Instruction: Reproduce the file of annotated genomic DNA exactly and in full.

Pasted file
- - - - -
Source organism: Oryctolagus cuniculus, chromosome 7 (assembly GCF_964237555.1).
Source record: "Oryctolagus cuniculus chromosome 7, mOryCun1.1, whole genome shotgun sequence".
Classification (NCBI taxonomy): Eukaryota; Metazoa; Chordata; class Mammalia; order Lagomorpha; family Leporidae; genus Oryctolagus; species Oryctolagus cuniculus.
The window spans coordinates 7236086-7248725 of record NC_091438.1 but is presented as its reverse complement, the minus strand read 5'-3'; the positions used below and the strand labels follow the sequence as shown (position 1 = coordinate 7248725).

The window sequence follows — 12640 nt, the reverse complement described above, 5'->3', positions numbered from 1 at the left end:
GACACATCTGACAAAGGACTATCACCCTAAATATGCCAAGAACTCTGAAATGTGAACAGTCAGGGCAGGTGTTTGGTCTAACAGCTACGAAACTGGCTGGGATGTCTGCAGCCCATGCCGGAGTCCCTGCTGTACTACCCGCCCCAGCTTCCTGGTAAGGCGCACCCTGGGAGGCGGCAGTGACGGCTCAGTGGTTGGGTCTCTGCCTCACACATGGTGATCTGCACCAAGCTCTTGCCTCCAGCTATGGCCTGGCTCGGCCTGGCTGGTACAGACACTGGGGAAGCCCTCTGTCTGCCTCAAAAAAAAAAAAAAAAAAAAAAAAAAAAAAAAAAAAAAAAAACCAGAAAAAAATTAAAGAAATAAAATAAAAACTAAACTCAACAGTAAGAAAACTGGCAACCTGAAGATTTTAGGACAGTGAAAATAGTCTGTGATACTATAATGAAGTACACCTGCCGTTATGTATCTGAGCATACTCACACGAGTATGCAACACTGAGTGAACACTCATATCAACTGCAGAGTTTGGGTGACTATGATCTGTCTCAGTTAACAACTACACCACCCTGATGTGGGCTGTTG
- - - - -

Source organism: Oryctolagus cuniculus, chromosome 7 (assembly GCF_964237555.1).
Source record: "Oryctolagus cuniculus chromosome 7, mOryCun1.1, whole genome shotgun sequence".
Classification (NCBI taxonomy): Eukaryota; Metazoa; Chordata; class Mammalia; order Lagomorpha; family Leporidae; genus Oryctolagus; species Oryctolagus cuniculus.
The window spans coordinates 7236086-7248725 of record NC_091438.1 but is presented as its reverse complement, the minus strand read 5'-3'; the positions used below and the strand labels follow the sequence as shown (position 1 = coordinate 7248725).

The window sequence follows — 12640 nt, the reverse complement described above, 5'->3', positions numbered from 1 at the left end:
GACACATCTGACAAAGGACTATCACCCTAAATATGCCAAGAACTCTGAAATGTGAACAGTCAGGGCAGGTGTTTGGTCTAACAGCTACGAAACTGGCTGGGATGTCTGCAGCCCATGCCGGAGTCCCTGCTGTACTACCCGCCCCAGCTTCCTGGTAAGGCGCACCCTGGGAGGCGGCAGTGACGGCTCAGTGGTTGGGTCTCTGCCTCACACATGGTGATCTGCACCAAGCTCTTGCCTCCAGCTATGGCCTGGCTCGGCCTGGCTGGTACAGACACTGGGGAAGCCCTCTGTCTGCCTCAAAAAAAAAAAAAAAAAAAAAAAAAAAAAAAAAAAAAAAAAACCAGAAAAAAATTAAAGAAATAAAATAAAAACTAAACTCAACAGTAAGAAAACTGGCAACCTGAAGATTTTAGGACAGTGAAAATAGTCTGTGATACTATAATGAAGTACACCTGCCGTTATGTATCTGAGCATACTCACACGAGTATGCAACACTGAGTGAACACTCATATCAACTGCAGAGTTTGGGTGACTATGATCTGTCTCAGTTAACAACTACACCACCCTGATGTGGGCTGTTG